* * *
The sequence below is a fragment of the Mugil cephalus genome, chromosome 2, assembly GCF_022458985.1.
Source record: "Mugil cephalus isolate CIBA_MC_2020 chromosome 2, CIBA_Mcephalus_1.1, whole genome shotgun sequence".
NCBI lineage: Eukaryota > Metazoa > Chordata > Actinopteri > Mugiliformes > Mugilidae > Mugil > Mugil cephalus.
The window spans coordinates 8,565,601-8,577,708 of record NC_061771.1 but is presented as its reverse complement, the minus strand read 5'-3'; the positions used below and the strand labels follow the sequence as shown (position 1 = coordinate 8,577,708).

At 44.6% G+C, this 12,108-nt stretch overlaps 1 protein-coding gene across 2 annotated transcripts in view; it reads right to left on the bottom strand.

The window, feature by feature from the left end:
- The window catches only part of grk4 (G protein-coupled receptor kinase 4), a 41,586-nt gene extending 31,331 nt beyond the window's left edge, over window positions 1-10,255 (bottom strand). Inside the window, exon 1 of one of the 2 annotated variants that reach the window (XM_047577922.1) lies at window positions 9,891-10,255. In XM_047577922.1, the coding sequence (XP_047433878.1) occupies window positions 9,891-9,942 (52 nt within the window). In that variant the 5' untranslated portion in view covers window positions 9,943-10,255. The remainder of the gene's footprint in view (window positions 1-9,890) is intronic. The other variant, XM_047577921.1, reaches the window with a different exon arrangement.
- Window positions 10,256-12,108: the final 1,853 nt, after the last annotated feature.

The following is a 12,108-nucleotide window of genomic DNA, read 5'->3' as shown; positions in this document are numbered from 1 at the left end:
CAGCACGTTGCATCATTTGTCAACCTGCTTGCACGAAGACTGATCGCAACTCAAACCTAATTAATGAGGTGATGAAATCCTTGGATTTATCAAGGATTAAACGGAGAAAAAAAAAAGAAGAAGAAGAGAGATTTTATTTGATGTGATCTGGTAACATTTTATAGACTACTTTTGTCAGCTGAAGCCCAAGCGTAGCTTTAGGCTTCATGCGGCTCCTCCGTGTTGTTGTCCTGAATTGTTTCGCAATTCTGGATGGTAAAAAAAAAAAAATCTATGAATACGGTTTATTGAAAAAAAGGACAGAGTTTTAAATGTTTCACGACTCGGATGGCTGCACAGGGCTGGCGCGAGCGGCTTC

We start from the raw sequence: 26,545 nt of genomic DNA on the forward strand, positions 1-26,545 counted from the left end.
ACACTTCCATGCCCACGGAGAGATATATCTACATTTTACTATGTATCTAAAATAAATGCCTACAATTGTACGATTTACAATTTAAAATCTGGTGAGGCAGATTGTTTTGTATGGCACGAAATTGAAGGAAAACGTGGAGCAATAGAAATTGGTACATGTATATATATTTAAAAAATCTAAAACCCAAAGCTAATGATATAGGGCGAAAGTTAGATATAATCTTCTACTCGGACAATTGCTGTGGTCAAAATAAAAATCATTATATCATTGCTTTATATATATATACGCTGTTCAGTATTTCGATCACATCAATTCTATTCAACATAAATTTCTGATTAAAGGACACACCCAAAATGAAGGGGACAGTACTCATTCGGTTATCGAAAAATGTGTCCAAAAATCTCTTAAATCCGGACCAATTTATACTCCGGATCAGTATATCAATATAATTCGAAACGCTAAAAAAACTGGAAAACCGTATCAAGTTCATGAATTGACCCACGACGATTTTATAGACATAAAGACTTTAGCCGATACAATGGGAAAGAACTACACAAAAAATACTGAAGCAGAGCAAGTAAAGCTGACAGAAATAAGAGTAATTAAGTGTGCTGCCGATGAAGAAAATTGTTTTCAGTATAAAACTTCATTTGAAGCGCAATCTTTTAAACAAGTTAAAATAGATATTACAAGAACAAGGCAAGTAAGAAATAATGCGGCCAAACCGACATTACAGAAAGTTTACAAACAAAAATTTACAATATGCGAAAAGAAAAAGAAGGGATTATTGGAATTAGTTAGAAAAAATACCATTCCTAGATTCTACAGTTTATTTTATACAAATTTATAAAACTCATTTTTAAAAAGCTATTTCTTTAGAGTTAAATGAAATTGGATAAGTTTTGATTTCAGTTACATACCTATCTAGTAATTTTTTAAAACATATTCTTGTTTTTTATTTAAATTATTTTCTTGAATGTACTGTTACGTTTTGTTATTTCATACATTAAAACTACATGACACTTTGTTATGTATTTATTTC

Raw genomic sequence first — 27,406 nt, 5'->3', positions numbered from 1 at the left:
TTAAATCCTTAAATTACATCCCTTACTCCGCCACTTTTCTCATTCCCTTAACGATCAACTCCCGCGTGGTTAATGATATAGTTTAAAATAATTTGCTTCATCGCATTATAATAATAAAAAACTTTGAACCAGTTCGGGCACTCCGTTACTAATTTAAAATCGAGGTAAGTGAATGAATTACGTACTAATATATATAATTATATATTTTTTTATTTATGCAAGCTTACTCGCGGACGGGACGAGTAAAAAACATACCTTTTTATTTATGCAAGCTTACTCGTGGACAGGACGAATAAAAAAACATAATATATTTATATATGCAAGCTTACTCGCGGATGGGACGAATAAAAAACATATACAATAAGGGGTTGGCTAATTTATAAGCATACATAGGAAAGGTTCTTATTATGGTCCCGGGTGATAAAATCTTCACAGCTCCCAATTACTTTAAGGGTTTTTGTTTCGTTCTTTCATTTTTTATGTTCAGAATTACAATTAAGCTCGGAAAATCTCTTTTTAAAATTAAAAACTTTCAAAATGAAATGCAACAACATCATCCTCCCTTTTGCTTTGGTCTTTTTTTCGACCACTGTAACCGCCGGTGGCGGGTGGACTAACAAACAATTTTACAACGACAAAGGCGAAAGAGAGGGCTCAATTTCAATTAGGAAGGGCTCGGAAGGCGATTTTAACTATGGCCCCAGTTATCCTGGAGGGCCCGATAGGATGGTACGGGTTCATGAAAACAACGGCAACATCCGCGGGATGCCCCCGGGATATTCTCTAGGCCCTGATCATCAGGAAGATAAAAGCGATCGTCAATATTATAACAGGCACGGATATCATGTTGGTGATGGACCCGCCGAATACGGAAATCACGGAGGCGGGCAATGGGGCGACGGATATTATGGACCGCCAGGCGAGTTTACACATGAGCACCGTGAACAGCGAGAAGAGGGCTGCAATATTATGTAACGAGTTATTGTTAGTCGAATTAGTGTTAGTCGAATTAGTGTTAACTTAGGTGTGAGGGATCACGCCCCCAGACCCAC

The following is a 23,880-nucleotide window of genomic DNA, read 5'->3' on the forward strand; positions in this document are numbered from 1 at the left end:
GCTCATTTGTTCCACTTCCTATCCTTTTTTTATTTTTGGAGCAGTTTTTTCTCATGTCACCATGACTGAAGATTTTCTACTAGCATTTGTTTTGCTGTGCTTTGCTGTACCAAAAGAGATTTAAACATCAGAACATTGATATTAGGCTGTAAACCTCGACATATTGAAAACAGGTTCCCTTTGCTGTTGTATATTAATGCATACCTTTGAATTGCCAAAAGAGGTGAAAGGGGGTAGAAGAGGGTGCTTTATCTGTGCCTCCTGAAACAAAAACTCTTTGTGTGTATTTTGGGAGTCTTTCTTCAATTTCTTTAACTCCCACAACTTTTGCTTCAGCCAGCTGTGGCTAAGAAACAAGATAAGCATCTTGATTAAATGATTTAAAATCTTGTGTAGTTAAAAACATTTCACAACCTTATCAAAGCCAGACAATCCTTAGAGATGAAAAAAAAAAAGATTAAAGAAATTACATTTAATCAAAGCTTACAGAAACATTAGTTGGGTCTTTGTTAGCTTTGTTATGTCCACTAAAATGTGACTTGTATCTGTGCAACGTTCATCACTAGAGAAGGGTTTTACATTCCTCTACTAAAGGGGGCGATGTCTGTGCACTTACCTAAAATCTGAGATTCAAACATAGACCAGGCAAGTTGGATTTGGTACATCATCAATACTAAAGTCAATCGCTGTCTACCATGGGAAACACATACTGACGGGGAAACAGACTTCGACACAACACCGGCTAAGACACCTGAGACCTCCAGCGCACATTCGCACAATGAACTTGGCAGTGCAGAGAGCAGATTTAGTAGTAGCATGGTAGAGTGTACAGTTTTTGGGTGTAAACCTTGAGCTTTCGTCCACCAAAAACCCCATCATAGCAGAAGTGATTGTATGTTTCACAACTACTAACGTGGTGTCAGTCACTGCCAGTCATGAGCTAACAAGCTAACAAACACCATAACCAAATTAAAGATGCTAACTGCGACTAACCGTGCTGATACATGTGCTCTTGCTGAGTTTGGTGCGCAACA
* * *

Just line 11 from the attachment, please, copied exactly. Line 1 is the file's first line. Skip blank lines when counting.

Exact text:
We start from the raw sequence: 26,545 nt of genomic DNA on the forward strand, positions 1-26,545 counted from the left end.